Chicago, Illinois 60618

posted by Caroline Picard, this was originally published in an old ARCHIVE

Todd Mattei at Rowland contemporary
By Stevie Greco

I only recently began a career as a gallerist, not having any prior experience with this system, terms like “art fair,” “assistant, check my email” and “project room”, once foreign, now act as a central part of my vernacular. Project room is one bit of jargon still perplexing: How does this annex fit into the rest of the gallery space?  Is it a closet? Whose work belongs there?  Why do project rooms always have weird videos? The project room, often overlooked, seems the bastard stepchildren of the gallery.

At my gallery we often remind viewers of that scoundrel appendex with a polite “Don’t forget the project room” or something similar. Usually after a quick view, said visitor trudges out the door. I won’t lie, my employer and I have a constant battle about whose turn it is to turn down the pervasive sound (yes, there’s usually pervasive sound) when our patron leaves. Then there are the times when the project room artist outshines the main gallery space, as in the current show at Rowland Contemporary.

Rowland Contemporary, at the corner of Fulton Market and May Street, presents a set of Rorschach paintings in its main gallery; the strange fetus forms on white matte look washed out in the glaringly white cube. From the front door of Rowland, however, the viewer can see the project room (which, by the way, is also the gallery’s office, a testament to the dispensable nature of the project space), where a digital video calls out to the viewer “come look!”

Todd Mattei shows Temporary Psychosis Machine (2006), a 6-minute looped digital video. The video, depicting scenes of the Jersey shore and a Coney Island-like carnival, makes even the autumn loving viewer long for summer. Turning busy beaches and loud roller coasters into idyllic places by his use of light and sound, Mattei’s film offers resonant images. He follows no narrative, instead focuses on shapes; he pulls humorous smiley faces out of still architectural shots, studies the rounded head of a sea gull, observes the movement of the waves rolling to and from the ocean.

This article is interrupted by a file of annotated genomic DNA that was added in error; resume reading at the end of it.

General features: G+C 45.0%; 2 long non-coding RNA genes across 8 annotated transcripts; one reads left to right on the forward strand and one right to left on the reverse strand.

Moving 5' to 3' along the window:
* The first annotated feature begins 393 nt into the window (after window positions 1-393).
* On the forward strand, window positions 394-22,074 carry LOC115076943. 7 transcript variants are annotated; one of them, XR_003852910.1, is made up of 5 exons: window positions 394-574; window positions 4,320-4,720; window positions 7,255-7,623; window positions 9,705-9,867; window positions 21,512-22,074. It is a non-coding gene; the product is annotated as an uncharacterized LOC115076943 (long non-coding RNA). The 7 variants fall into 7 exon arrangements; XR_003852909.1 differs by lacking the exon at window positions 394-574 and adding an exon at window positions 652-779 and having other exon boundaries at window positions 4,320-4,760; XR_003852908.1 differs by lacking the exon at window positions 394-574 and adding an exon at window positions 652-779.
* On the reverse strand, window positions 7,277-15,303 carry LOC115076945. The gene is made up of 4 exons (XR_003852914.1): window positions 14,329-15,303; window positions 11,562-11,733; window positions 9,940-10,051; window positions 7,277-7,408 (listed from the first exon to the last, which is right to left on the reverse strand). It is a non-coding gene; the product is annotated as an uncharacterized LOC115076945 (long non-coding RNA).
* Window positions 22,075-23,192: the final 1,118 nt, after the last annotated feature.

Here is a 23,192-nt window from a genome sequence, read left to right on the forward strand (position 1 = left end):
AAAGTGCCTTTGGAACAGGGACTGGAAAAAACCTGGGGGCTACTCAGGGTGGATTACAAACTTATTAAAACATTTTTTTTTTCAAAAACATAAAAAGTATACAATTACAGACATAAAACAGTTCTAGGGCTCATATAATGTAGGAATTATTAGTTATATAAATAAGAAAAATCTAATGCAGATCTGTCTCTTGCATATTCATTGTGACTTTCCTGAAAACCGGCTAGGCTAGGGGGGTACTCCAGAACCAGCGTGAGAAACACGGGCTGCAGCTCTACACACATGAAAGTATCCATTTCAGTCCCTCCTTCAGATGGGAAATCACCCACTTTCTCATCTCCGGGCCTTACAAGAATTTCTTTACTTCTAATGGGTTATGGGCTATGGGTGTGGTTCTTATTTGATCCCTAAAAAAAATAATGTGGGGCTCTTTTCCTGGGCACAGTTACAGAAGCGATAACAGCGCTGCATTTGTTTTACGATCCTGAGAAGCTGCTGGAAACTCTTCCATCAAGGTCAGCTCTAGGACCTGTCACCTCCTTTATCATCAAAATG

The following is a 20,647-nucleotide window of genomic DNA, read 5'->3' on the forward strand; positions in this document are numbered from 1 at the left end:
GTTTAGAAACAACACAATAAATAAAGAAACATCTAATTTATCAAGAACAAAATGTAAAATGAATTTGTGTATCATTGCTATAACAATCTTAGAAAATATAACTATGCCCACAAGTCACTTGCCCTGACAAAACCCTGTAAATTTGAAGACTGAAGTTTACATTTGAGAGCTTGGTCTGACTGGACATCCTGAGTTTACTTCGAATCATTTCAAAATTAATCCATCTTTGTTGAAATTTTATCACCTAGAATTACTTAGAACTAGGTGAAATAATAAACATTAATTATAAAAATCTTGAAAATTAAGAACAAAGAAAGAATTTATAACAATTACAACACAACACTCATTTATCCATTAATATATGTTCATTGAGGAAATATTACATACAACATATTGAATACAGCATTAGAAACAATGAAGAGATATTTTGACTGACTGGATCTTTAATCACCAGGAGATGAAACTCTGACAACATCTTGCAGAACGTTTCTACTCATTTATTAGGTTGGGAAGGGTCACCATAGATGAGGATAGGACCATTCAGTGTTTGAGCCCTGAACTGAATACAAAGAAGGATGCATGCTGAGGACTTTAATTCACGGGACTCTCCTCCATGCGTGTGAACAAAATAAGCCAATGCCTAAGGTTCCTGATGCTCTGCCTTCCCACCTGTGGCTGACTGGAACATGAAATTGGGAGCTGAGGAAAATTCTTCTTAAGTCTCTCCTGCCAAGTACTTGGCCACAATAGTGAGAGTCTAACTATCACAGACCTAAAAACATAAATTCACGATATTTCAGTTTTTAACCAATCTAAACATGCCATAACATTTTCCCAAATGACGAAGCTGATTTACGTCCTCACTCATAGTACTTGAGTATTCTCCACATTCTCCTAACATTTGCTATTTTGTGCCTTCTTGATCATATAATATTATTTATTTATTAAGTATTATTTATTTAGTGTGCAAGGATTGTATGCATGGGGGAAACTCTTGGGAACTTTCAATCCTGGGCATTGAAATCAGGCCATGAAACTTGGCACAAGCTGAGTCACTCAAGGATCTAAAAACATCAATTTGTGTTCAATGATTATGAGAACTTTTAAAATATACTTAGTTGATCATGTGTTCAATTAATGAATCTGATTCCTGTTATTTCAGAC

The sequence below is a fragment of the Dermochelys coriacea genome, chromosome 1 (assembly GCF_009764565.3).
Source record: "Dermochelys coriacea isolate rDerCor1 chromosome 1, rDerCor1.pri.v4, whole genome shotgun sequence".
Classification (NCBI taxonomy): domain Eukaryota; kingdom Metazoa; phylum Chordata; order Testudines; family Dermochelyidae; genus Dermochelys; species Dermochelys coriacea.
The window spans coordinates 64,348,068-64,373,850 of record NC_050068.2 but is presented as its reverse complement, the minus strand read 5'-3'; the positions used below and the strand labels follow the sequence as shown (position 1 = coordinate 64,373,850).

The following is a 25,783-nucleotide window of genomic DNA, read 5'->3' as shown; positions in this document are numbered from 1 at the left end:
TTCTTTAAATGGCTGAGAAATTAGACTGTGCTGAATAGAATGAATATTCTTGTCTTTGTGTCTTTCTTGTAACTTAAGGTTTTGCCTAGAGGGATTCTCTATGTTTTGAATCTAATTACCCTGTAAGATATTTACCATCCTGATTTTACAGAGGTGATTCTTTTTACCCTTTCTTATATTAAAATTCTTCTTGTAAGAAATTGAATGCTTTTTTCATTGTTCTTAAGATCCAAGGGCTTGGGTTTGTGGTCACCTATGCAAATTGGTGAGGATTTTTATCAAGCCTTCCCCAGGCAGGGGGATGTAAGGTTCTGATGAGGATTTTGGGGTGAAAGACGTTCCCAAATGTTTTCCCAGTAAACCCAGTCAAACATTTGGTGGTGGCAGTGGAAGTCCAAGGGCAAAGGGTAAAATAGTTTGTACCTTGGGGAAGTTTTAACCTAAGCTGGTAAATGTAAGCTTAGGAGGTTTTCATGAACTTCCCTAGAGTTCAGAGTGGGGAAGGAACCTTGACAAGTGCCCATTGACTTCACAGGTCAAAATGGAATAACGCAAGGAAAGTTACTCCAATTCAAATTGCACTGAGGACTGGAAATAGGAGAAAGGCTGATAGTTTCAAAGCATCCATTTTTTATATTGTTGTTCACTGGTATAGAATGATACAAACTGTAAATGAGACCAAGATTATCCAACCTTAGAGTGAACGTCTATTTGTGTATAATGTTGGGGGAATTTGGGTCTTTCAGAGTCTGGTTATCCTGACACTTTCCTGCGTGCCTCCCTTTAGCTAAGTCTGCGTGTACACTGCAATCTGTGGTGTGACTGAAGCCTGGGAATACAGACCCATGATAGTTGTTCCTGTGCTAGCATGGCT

To accompany the video Mattei shows six digital photograph collages, mimicking the shapes in the video albeit with different subject matter. The collages, too, investigate mottled scenes; the artist uses real images to create new and imaginary shapes and things. In particular, he examines the bipolar nature of the landscape. The study of things as landscapes, for example, Mattei’s scrutiny of batteries and wires, communicates that each thing and each place is at once beautiful and ugly, tranquil and dangerous.

Mattei’s project at Rowland takes time- the viewer must sit with it a minute and study the work in solitude, which isn’t a hard task when listening to the sound bytes of all-American summertime though headphones. Perhaps the role of the project room here is to give the viewer time to understand what is going on. Robert McDonald’s work in the main gallery space is repetitive and stark, but Mattei’s objects sit peacefully and miserably in the back, perhaps a metaphor for his landscapes and the notion of the project room itself.

Todd’s website:

For more information about Todd’s show at Heaven Gallery please visit

Joan of Arc poster

It was the last of Stevie Greco’s shows. The end of her curation period. We’ve been treating these music events like a quarterly, if that makes any sense and over the course of the year have had some great conversations about the possible integration of music and art, and of course literary sundries. It seems strange that there we have carved out distinct avenues for cultural consumption, like it’s gotta be one thing or the other. Either music. Visual Contemporary High Art stuff. Pop culture Candy- movies –tigerbeat etc. Writing.

            Stevie said this was like a family show- MALE was releasing their record, + Emmet Kelly + Joan of Arc; they’re all friends of hers and awesome people to work with. Like a grand fanale for us. Todd Mattei played two sets in a row, both in MALE and in J/O/A.

            And Stevie and the bands and I kept going back and forth, trying to figure out how to have a show in the same space as the exhibition, when the exhibition took up so much of the floorspace, and was delicate, filled with all the delicate precious treasures of other people’s lives.

            It worked out though; we taped off a section, removed the tail of the installation, so the band could set up there, by the radiator, and run along in front of the exhibit like a fence. I was by the door mostly; it was another one of those shows where we found ourselves at max capacity and it was pretty hot up there. A good show though, for sure. 

Joan of Arc shot

You can check out some clips of the performance on u-tube…..